Measuring Primate Behaviour - Living links

Measuring Primate Behaviour - Living links

Measuring Behaviour Learning Outcomes Background Define animal behaviour and discuss what causes it. Understand why we study animal behaviour. Measuring Behaviour Understand how we study animal behaviour (research methods). Create and categorise a portion of an ethogram of primate behaviours. Create an activity budget from a video of primate behaviour. Understand the concepts of latency, frequency and duration. Use various techniques to record primate behaviour (scan/focal). Recognise the problems of anthropomorphism in a behaviour study. Student Activity What is Animal Behaviour?

Animal behaviour - Is simply what the animal is doing, or how they are reacting. Ethology Is the study of animal behaviour. Ethos character ology the study of What causes animal behaviour? To some extent all behaviours are genetic (i.e. a monkey will act like a monkey, and a bird a bird) It is also a response to external/internal environments. External environment e.g. rain, heat, cold, other animals, etc. Internal environment e.g. hormones, parasites.

disease, External Environment Factor/Stimuli Behaviour response Cold Huddle together Rain Seek shelter Predator seen

Hide Internal Environment Factor/Stimuli Behaviour response Hormones Seek a mate Disease Rest Why Study Animal Behaviour? Analysing animal behaviour informs

us about the evolution of how we think, act and interact . Understand why animals behave the way they do. Understand when an animal has a need and thus use this information to make changes for the animals welfare. How to Study Behaviour 1. 2. 3. 4. 5. 6. 7.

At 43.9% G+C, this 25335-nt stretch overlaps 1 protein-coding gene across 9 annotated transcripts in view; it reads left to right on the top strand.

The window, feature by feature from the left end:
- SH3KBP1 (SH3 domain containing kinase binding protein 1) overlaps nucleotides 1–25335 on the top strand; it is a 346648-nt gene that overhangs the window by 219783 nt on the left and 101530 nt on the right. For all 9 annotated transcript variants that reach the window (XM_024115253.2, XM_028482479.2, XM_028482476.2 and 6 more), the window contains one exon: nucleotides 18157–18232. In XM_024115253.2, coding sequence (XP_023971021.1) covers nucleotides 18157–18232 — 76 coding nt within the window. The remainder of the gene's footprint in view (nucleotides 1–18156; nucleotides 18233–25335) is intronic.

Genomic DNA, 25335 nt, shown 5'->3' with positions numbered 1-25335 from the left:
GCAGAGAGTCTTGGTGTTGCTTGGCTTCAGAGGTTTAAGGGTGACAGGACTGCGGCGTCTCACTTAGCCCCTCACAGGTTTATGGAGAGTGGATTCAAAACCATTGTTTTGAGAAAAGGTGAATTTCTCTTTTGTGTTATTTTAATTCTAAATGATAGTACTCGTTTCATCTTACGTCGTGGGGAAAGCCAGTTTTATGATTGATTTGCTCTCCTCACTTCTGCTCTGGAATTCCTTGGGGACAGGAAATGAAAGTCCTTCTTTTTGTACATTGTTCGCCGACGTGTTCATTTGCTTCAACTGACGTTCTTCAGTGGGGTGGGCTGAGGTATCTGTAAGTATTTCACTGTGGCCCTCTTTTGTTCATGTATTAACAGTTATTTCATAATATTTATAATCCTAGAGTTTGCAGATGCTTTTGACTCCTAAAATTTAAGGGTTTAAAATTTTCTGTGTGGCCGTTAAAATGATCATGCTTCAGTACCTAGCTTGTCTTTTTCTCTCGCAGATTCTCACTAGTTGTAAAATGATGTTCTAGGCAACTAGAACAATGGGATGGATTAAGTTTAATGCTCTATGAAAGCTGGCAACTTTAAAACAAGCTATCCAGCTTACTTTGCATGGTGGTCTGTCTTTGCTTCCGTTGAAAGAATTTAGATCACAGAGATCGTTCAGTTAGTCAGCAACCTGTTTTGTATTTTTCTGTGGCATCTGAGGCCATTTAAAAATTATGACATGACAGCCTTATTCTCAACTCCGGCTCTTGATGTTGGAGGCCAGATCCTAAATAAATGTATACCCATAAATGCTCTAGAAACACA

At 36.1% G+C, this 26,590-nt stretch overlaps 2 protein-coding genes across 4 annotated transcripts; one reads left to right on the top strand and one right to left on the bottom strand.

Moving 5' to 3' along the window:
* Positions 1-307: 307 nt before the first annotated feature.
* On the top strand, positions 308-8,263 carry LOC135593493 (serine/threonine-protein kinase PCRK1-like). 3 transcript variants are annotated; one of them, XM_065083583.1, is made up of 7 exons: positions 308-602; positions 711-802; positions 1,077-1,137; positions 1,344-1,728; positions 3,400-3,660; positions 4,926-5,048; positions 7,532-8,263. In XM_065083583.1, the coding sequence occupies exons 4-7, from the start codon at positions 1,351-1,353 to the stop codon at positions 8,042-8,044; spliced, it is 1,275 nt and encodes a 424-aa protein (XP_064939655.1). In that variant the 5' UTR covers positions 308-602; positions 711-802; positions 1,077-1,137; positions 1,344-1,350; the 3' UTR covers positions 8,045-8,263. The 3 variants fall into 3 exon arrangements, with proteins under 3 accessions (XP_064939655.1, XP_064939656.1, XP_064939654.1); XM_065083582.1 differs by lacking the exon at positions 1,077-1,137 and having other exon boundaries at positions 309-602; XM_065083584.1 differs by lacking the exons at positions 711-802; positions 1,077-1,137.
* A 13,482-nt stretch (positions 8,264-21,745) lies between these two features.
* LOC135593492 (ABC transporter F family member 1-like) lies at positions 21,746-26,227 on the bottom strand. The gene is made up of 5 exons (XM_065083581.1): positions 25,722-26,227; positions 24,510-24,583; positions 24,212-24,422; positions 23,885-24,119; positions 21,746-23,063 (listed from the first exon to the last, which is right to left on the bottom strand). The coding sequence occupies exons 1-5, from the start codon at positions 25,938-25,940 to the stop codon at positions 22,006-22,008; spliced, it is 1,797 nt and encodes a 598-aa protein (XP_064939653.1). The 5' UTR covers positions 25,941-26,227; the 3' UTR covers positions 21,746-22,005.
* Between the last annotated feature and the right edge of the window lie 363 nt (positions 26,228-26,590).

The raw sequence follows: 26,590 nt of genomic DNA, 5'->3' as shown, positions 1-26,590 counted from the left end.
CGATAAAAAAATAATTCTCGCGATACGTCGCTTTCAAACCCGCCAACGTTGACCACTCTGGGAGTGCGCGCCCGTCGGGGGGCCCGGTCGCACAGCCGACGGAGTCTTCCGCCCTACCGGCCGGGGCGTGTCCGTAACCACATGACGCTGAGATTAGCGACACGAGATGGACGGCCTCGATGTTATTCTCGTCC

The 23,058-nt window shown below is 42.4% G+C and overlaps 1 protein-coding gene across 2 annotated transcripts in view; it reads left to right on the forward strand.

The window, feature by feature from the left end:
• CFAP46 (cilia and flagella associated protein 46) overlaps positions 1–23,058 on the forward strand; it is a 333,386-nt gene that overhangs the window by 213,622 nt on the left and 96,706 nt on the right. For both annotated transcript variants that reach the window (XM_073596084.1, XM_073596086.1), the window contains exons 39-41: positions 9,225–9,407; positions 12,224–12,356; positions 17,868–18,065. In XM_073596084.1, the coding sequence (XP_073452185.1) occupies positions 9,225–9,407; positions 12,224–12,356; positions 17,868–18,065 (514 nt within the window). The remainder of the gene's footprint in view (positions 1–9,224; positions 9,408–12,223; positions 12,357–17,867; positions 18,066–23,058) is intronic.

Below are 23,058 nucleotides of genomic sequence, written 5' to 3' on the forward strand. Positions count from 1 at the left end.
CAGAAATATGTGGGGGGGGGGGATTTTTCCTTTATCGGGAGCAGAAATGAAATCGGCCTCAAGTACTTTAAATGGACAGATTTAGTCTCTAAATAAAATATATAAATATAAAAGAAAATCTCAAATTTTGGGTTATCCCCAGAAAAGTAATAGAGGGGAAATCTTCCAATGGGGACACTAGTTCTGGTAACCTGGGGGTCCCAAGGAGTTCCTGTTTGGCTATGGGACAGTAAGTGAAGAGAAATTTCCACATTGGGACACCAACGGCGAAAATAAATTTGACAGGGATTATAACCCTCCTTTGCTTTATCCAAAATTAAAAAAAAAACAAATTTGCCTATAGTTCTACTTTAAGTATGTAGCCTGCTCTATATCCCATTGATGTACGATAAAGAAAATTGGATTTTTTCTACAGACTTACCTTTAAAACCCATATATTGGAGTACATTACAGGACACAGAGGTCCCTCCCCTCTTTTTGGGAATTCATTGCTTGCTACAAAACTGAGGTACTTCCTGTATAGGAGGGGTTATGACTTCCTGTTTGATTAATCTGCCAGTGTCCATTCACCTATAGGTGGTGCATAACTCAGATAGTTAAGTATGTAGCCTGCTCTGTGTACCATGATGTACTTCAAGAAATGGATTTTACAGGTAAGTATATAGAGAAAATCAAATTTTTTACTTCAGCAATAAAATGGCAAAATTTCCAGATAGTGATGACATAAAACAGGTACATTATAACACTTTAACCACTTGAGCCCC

8. 9. Formulate initial questions and make preliminary observations. Formulate hypotheses and make predictions. Choose behavioural measures and research design (methods). Define each measure Select the appropriate recording methods. Practice the recording methods Collect the data Analyse the data Draw some conclusions and return to step 1. Studying a Mixed Species Exhibit

Capuchin Monkeys Squirrel Monkeys Taxonomy Animalia, Chordata, Mammalia, Primate, Cebidae Cebus apella or Sapajus apella Animalia, Chordata, Mammalia, Primate, Cebidae Saimiri sciureus Size 1.3 4.8 kg, with males being larger

than females. 0.55- 1.25kg, males and females similar in weight. South American forests South American forests Mainly fruits and invertebrates, but also eat small animals and plants. Mainly insects and fruits but also eat other parts of plants, and various small animals. Habitat &

Range Diet Capuchin Monkeys Squirrel Monkeys Social Structure Group size ranges from 6-30. One alpha male and female and a variety of dominant-submissive interactions throughout the rest of the group. No linear hierarchy exists. Group size 30-70. There are more adult